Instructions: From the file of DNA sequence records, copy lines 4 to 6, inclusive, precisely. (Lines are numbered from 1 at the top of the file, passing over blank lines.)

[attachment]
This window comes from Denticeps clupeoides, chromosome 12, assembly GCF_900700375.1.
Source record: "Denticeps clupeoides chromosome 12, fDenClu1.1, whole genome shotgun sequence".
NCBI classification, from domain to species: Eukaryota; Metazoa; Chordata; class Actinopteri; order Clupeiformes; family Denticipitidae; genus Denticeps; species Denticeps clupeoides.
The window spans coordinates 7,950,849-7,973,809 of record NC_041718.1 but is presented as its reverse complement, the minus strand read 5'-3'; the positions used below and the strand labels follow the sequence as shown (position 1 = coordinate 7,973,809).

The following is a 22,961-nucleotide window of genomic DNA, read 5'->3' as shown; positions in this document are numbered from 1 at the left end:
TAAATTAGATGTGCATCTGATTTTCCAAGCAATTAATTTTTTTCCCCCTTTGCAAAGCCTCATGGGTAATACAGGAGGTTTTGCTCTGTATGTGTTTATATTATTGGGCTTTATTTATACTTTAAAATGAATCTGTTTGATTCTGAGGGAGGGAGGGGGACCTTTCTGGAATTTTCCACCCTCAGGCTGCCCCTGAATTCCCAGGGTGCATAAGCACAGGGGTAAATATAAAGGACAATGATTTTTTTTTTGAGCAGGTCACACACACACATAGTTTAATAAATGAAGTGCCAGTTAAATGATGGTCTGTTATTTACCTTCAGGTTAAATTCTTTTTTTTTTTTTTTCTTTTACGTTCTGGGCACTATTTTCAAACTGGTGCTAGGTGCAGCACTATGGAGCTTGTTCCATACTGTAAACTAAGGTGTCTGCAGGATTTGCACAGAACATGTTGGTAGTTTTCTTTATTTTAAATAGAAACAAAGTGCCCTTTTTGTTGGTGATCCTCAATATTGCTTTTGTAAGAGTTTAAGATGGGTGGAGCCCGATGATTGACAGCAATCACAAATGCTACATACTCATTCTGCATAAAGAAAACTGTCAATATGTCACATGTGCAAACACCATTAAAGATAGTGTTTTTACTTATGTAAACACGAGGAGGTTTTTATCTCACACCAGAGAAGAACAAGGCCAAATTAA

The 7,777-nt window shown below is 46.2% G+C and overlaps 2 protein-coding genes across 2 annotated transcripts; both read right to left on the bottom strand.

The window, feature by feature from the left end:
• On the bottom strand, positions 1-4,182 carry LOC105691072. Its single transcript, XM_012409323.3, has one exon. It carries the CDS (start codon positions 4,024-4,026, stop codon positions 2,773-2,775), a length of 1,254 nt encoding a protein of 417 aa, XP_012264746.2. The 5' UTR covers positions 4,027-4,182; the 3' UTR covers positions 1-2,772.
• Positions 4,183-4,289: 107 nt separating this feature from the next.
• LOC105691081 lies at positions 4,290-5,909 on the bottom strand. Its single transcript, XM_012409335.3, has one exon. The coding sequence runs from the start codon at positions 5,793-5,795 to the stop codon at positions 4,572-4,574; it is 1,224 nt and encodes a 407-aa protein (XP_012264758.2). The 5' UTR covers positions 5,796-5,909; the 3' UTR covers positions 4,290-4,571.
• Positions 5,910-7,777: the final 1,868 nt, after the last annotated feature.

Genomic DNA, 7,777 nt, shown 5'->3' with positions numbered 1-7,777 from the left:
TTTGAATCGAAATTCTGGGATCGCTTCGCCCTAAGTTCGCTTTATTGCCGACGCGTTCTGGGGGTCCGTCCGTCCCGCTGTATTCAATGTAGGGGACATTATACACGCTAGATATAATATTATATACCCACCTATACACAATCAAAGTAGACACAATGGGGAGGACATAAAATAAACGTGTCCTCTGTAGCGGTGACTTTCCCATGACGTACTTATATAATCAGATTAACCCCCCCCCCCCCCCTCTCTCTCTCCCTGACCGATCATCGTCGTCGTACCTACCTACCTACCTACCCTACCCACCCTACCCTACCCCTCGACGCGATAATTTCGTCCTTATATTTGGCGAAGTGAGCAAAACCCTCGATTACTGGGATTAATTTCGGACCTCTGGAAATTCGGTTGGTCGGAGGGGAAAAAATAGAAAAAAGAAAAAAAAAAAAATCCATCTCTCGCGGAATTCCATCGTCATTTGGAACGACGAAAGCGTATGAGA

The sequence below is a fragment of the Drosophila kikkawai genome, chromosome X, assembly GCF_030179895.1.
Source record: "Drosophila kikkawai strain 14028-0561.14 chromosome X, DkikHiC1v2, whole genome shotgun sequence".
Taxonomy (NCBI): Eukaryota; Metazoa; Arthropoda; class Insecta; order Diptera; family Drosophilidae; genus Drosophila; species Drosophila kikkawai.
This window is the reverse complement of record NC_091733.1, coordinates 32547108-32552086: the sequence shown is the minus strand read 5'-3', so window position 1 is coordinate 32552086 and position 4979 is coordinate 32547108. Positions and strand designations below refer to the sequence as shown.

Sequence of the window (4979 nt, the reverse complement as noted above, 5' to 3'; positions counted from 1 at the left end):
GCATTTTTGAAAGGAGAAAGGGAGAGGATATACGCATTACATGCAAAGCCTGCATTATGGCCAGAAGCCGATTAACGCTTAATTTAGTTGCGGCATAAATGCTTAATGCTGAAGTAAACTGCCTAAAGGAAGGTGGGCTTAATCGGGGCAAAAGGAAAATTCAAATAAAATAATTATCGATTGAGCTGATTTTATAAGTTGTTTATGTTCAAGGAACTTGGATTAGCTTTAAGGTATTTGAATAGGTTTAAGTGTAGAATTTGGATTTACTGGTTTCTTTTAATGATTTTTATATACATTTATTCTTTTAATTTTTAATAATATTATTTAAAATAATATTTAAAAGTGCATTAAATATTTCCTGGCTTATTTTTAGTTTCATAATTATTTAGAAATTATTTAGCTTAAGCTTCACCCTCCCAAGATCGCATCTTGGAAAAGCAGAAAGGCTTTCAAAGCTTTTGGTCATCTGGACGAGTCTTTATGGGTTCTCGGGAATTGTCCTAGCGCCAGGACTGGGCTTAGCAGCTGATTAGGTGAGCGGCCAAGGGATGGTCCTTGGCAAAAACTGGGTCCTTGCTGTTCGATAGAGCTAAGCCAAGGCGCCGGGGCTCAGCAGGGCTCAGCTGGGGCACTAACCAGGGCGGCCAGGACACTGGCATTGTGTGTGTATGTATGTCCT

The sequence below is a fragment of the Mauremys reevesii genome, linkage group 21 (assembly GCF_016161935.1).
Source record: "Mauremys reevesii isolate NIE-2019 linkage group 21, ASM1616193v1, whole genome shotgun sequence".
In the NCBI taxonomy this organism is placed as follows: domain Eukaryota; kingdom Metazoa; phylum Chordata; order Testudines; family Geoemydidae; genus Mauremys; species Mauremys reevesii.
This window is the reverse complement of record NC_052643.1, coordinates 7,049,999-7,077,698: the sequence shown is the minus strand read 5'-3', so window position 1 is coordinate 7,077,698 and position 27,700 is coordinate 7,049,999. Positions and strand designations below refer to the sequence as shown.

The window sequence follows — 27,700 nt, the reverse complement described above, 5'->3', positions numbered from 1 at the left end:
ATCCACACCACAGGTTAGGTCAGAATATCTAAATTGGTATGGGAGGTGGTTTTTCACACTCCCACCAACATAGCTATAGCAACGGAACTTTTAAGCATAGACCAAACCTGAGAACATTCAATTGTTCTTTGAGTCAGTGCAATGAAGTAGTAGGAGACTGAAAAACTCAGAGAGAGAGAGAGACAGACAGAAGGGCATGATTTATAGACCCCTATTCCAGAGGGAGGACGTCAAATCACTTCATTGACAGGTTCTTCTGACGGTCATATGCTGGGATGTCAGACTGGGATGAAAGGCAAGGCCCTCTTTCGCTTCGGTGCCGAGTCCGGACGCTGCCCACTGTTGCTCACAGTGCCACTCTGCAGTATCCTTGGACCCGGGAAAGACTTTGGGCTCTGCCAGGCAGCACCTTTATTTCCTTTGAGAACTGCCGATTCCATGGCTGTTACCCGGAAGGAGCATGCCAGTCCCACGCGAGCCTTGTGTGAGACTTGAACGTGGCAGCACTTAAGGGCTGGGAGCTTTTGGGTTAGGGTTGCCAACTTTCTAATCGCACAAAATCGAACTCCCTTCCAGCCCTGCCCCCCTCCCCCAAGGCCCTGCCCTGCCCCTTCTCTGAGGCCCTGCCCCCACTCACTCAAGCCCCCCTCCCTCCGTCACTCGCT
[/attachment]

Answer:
The window spans coordinates 7,950,849-7,973,809 of record NC_041718.1 but is presented as its reverse complement, the minus strand read 5'-3'; the positions used below and the strand labels follow the sequence as shown (position 1 = coordinate 7,973,809).

The following is a 22,961-nucleotide window of genomic DNA, read 5'->3' as shown; positions in this document are numbered from 1 at the left end:
TAAATTAGATGTGCATCTGATTTTCCAAGCAATTAATTTTTTTCCCCCTTTGCAAAGCCTCATGGGTAATACAGGAGGTTTTGCTCTGTATGTGTTTATATTATTGGGCTTTATTTATACTTTAAAATGAATCTGTTTGATTCTGAGGGAGGGAGGGGGACCTTTCTGGAATTTTCCACCCTCAGGCTGCCCCTGAATTCCCAGGGTGCATAAGCACAGGGGTAAATATAAAGGACAATGATTTTTTTTTTGAGCAGGTCACACACACACATAGTTTAATAAATGAAGTGCCAGTTAAATGATGGTCTGTTATTTACCTTCAGGTTAAATTCTTTTTTTTTTTTTTTCTTTTACGTTCTGGGCACTATTTTCAAACTGGTGCTAGGTGCAGCACTATGGAGCTTGTTCCATACTGTAAACTAAGGTGTCTGCAGGATTTGCACAGAACATGTTGGTAGTTTTCTTTATTTTAAATAGAAACAAAGTGCCCTTTTTGTTGGTGATCCTCAATATTGCTTTTGTAAGAGTTTAAGATGGGTGGAGCCCGATGATTGACAGCAATCACAAATGCTACATACTCATTCTGCATAAAGAAAACTGTCAATATGTCACATGTGCAAACACCATTAAAGATAGTGTTTTTACTTATGTAAACACGAGGAGGTTTTTATCTCACACCAGAGAAGAACAAGGCCAAATTAA